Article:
On Warm Fork River, just upstream from the George Martin/Dan Cover farm, is a long, deep, peaceful water hole we, since the early 1950’s, have known as Granny Blue Hole, an excellent location for fishing and swimming. We kids of the 1950’s almost always had a rope-swing hanging from one tree or another. We frequently floated in a flat-bottom boat from Sloan’s Ford (north of Hwy 19) or Green Lantern Bridge on Hwy 19 to points south: The Old Iron Bridge (recently demolished), N.B. Allen Ford (sometimes referred to as Cover Crossing), Two-mile Creek, Third Cut or Shelby Hole (just upstream from Mammoth Spring.) A few times, we floated on down to Cold Springs, south of Mammoth. (My most recent float trip was in 2014.) N.B. Allen was related to Granny Blue’s husband. He (N.B.) surveyed the area when it was first being settled. The first settlers who actually “settled,” Allens, built a house and lived on the north side of the spring at Mammoth Spring. After finding out they were in Arkansas, they packed up and moved a couple miles up “the warm fork” of the Spring River, permanently settling on Warm Fork River where wagons used to cross the creek on the creekbed instead of a bridge or spillway, at N.B. Allen Ford.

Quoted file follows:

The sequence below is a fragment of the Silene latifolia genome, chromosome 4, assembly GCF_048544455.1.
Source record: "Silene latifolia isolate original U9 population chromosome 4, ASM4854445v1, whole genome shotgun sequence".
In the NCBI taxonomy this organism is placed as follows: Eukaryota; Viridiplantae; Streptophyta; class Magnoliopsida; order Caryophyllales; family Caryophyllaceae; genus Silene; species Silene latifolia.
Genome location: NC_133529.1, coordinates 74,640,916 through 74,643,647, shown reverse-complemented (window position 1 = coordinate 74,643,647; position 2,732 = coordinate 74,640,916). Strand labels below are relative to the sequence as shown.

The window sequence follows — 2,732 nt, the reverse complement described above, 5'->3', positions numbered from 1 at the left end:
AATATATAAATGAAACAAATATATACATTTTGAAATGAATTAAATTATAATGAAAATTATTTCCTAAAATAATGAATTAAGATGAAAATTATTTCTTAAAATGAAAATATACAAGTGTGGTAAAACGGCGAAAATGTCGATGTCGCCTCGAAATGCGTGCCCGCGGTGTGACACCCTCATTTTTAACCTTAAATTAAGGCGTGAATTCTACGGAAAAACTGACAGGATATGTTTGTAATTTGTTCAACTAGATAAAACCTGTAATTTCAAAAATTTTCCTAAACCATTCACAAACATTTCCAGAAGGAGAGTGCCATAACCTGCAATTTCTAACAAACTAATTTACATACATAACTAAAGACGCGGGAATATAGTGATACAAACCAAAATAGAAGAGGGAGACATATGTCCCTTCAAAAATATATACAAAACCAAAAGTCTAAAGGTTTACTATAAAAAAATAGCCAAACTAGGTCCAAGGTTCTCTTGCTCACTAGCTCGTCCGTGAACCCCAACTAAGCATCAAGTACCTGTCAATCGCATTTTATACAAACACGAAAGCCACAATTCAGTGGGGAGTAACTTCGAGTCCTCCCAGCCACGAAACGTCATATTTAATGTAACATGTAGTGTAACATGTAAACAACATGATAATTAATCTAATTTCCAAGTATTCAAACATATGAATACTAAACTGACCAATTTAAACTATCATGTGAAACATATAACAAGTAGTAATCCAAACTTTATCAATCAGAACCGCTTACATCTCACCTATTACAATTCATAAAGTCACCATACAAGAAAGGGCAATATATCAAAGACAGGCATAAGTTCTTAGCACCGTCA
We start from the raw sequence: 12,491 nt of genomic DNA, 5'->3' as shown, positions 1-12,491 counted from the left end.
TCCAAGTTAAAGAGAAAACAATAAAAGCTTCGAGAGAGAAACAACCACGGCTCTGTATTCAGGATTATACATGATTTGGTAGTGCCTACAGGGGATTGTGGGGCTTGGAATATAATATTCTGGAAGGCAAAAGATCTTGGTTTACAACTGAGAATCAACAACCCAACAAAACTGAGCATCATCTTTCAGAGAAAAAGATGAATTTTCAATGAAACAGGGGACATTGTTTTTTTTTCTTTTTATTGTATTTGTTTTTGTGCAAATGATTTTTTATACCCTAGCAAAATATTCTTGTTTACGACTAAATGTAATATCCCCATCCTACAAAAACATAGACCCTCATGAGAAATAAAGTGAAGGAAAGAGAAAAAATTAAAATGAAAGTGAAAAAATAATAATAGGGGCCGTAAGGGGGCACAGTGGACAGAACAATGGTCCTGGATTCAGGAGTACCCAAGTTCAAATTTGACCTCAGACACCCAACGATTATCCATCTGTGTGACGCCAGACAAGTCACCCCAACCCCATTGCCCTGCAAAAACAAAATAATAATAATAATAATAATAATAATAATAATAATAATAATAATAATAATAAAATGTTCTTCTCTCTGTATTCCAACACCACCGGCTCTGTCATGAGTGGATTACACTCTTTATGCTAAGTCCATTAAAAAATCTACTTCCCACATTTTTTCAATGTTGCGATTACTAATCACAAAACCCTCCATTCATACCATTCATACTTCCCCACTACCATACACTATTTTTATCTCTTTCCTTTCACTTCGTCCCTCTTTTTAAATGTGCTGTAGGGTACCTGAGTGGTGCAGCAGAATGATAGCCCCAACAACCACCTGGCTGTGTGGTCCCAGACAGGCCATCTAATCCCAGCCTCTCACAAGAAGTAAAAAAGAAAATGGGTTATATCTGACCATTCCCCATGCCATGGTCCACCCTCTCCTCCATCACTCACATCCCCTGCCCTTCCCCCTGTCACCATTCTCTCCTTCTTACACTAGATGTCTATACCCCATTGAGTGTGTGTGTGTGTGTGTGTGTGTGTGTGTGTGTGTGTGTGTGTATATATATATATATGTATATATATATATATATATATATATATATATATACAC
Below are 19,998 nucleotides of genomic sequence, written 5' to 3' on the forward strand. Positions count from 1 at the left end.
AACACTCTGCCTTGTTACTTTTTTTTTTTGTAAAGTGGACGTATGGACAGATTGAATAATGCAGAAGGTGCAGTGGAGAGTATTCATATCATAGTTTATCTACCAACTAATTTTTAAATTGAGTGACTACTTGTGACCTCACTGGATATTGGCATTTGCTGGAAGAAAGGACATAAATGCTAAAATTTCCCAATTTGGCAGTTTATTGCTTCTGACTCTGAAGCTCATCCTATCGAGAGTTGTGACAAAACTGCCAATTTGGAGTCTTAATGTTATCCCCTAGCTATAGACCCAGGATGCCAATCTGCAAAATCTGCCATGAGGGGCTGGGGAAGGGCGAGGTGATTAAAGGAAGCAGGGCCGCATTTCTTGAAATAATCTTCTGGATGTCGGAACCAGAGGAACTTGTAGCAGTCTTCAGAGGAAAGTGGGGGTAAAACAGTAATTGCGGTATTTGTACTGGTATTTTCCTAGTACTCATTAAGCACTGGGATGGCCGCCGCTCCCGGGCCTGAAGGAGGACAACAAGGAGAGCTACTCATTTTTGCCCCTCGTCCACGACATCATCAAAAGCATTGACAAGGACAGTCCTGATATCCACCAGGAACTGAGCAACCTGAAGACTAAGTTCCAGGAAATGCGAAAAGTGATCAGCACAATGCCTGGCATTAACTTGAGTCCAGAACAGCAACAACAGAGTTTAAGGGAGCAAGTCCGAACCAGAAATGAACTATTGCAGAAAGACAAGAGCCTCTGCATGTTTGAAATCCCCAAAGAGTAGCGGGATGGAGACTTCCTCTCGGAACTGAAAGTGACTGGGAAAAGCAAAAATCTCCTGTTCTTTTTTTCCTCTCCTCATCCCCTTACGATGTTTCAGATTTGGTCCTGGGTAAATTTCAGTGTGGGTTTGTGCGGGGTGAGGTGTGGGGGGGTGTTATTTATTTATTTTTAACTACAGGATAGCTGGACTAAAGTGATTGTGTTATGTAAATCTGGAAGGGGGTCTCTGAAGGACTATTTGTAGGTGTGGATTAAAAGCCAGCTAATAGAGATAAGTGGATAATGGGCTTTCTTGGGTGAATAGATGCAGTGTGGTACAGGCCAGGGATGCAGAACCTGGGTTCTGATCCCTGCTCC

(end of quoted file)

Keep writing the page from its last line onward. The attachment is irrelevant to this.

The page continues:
Some information in the previous two paragraphs came to me from my father and grandfather. Some came from the copy I have of Granny Blue’s letter.
This is my first correspondence with your association, so I don’t know how much of this history you are familiar with or how much you know about Granny Blue and the Civil War graves. Pictures on your site seem to be of the Clifton Cemetery, just east of the Green Lantern Bridge, final resting place for several Allens including N.B. (There are also Allens interred at the cemetery located inside Mammoth Spring State Park.) But I did not see pictures of the Civil War graves that I know are located on what is now the Cover farm, although the team from Rolla may have been working at that very site.